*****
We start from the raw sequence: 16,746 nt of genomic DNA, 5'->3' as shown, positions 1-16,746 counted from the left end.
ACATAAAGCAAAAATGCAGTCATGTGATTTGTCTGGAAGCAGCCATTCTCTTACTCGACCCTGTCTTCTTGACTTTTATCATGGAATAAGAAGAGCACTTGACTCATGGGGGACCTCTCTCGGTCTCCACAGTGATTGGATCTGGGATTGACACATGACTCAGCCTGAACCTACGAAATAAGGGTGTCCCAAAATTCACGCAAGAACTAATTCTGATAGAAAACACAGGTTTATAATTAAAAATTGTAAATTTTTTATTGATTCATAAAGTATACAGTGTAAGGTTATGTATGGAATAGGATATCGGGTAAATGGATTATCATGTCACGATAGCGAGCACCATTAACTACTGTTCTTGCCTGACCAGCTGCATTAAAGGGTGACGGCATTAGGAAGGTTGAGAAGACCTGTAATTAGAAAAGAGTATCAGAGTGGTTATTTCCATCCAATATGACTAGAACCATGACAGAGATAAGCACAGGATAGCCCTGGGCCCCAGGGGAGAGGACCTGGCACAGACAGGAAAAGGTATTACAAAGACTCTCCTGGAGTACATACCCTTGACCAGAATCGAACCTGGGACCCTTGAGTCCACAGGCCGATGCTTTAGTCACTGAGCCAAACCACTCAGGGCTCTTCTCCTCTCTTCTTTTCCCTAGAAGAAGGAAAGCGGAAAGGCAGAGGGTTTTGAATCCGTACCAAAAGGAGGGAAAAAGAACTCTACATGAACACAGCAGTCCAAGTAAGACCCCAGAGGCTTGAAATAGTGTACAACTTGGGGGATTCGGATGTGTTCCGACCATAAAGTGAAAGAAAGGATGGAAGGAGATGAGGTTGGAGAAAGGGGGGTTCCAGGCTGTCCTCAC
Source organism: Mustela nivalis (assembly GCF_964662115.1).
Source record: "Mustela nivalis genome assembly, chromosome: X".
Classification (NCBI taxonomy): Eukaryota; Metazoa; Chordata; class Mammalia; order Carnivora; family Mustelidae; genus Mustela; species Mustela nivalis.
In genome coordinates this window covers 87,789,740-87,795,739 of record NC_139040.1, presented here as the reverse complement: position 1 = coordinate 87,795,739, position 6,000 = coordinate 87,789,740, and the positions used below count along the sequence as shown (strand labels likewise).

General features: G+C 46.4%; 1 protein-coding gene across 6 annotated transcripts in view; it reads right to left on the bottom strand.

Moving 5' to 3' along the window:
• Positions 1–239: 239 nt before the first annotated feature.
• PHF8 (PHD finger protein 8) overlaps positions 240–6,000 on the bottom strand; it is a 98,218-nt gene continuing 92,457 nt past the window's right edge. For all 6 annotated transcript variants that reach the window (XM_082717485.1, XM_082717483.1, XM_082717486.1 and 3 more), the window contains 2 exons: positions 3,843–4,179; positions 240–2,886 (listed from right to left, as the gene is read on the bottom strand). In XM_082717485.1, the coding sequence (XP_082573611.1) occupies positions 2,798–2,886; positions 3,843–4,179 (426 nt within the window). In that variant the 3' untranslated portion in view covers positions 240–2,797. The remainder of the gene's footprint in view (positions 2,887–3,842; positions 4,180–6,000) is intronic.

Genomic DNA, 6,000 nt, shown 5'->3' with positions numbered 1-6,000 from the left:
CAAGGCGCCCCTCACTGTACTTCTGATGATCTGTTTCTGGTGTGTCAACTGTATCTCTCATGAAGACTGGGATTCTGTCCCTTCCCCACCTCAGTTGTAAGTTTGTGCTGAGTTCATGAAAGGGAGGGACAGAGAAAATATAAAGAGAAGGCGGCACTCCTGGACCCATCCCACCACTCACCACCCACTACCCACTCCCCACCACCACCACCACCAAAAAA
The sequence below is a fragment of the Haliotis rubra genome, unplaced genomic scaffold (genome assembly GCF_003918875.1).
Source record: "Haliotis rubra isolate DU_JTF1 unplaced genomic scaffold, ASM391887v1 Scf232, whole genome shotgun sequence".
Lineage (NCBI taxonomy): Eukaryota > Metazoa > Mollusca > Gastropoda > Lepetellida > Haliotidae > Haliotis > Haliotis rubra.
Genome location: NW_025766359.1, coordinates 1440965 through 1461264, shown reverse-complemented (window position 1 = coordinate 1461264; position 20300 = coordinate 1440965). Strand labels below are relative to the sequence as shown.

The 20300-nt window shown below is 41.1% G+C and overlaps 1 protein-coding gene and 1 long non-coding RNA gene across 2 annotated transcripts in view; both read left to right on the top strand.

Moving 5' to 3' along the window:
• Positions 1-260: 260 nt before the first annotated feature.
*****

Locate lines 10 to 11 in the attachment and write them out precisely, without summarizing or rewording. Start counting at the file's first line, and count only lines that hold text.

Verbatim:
• PHF8 (PHD finger protein 8) overlaps positions 240–6,000 on the bottom strand; it is a 98,218-nt gene continuing 92,457 nt past the window's right edge. For all 6 annotated transcript variants that reach the window (XM_082717485.1, XM_082717483.1, XM_082717486.1 and 3 more), the window contains 2 exons: positions 3,843–4,179; positions 240–2,886 (listed from right to left, as the gene is read on the bottom strand). In XM_082717485.1, the coding sequence (XP_082573611.1) occupies positions 2,798–2,886; positions 3,843–4,179 (426 nt within the window). In that variant the 3' untranslated portion in view covers positions 240–2,797. The remainder of the gene's footprint in view (positions 2,887–3,842; positions 4,180–6,000) is intronic.

Genomic DNA, 6,000 nt, shown 5'->3' with positions numbered 1-6,000 from the left: